“That’s when I knew how important it was to memorize the wonderful things we get in life. Because…well…when they ain’t no longer there, you’ll still see them in that corner of your dream just before you wake up. Our memory is our way of making sure that things are never really gone.” -- Memorizing You by Dan Skinner
Some reviews I write are rushed. Some are shallow. Most of the time I'll give a book a star rating with no explanation and leave it at that. When I finish a book, I either delete it from my library or occasionally move it to my "Completed" folder if it was especially good.
The next thing I do is go to my TRB list and select the another book I want to read. I still haven't been able to start another book since completing this one last week. One week later and I still can't shake this book. I'm still feeling all kinds of emotions and thinking about different scenes. And thinking about what it did to me -- and what it continues to do inside me.
I guess this is not even a "formal" review, but more like some personal reflections on what this book meant to me. I'm not good at blurbing a book, so I won't even attempt a blurb here. You can find one here if you're interested. Also, if you're looking for some reviews, check out this link on Amazon or this one on Goodreads.
In my library, I have a folder called "Treasures" and when I moved Memorizing You into that folder last week, it joined a small collection of books I consider my all-time favorites -- books I will revisit and reread and recommend to other people who are interested in seeing a world filled with the kind of depth and meaning that makes life worth living. Worth living and worth risking everything for because you've been given the chance to see the beauty and wonder and pain and magic of a life as it really is.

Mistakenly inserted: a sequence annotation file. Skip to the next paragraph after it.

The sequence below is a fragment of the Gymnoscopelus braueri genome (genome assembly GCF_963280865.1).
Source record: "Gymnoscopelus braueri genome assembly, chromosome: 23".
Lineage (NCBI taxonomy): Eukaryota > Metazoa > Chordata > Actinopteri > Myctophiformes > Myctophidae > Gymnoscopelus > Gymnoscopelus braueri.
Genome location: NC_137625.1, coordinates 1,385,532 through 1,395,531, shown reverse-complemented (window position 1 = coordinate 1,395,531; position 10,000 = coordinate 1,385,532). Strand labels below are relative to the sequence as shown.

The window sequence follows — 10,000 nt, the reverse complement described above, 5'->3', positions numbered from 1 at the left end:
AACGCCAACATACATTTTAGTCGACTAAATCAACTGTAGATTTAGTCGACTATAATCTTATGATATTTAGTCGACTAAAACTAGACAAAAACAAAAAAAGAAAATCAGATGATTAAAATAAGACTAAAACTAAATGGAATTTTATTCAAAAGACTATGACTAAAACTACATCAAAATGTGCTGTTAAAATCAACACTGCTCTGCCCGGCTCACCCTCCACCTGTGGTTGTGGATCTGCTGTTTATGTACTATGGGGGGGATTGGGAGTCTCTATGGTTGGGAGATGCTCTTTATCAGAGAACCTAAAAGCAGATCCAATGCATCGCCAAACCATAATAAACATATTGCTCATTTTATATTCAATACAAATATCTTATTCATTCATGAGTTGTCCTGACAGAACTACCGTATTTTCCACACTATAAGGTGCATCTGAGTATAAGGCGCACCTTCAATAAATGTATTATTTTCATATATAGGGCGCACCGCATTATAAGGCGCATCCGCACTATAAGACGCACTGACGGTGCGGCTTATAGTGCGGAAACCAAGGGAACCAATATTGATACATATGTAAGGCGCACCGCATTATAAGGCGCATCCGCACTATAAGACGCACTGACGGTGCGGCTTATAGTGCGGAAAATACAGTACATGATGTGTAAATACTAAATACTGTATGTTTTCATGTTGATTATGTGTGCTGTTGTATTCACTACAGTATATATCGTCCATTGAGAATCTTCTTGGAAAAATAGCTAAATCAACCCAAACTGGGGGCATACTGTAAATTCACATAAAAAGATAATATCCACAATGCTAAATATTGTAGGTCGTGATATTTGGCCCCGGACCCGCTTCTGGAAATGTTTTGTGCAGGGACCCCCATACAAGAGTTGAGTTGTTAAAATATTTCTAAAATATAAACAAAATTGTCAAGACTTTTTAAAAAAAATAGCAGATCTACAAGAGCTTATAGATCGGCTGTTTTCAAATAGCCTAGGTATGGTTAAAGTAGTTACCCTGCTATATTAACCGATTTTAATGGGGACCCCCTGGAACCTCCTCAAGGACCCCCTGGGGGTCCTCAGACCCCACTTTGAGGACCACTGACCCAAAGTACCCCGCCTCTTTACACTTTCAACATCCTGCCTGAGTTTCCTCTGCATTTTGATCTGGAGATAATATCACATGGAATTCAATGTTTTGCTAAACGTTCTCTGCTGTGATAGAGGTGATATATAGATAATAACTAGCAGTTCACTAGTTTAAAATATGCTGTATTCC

This book is special to me. I consider it a gift that has allowed me to see life on a deeper level. That has opened me to feel things so that I'm not the same person I was when I first picked up this book.
I could hardly contain myself while I was reading it. Usually reading is a very solitary thing where I withdraw into myself, block out the "real" word, allow myself to be transported to another time and place, and watch other people live their lives.
This book wouldn't allow me to do any of those things. Very, very few books engage me the way this one did. I would start reading one page and have to come out of my solitary confinement to read a passage to Brad. And he would close his eyes while I read two or three pages to him. When I finished, he would sometimes look at me and say, "Read those last two paragraphs again. I want to hear that again."
This is an intense book. Just like life. It has great humor that caught me off guard at times and doubled me over with delightful, joy-filled laughter. Just like life.
It's a book about first love. It's about being open to one's authentic self. It's about self-discovery and the magic that happens when your true self is discovered by another.
The thing about authentic love is how risky it can be when you open yourself to it. It's also about how discovering that love can breathe the very essence of life into your soul. It's about how you change in some very fundamental ways when you open yourself to it. And it's also about how your entire world changes when that happens. As one character in the story says,
“Love doesn’t happen because you find the right bricks and cement to build it. Love really is…pure magic. It comes from”—she gestured toward the heavens—“out there. And it falls like pixie dust wherever it wants. And when it does…you can fly.”
The greatest compliment I can give to an author is to say, "You wrote an honest story that moved me deeply and changed me. I think about life differently now. I feel more alive than ever."
I feel like Dan Skinner's book is a gift to me, and in return I give him the gift of this high compliment. Thank you.